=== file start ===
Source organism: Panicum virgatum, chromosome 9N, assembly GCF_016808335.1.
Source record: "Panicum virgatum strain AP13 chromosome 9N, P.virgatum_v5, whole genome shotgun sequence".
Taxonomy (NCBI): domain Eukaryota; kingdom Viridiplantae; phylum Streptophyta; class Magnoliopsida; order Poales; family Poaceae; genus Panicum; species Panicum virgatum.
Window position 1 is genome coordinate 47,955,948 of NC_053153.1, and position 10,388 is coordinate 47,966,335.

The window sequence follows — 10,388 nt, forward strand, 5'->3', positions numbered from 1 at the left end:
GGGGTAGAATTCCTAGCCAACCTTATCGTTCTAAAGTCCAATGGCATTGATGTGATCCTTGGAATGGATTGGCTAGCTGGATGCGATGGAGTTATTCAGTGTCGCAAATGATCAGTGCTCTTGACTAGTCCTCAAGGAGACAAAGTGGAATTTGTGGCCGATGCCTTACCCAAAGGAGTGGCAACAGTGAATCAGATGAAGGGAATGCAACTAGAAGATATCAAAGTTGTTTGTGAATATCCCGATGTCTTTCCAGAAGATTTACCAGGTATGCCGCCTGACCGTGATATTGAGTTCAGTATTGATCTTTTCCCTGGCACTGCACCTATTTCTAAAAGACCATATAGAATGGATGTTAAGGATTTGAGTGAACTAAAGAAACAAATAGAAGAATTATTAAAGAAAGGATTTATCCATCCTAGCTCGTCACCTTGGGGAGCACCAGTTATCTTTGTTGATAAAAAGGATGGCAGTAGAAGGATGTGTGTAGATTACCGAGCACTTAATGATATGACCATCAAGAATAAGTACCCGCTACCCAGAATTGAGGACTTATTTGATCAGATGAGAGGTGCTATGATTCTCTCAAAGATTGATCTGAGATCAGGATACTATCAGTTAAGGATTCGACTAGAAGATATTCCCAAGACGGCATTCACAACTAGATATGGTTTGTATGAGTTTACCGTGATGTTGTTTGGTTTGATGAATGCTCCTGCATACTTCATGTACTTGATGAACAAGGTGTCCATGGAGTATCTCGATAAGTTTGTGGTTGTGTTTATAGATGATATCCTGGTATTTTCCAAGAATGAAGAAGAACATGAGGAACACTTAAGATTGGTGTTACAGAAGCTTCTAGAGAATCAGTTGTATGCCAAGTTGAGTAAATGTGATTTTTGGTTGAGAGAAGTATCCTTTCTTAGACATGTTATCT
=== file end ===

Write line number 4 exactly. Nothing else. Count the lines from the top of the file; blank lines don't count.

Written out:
Window position 1 is genome coordinate 47,955,948 of NC_053153.1, and position 10,388 is coordinate 47,966,335.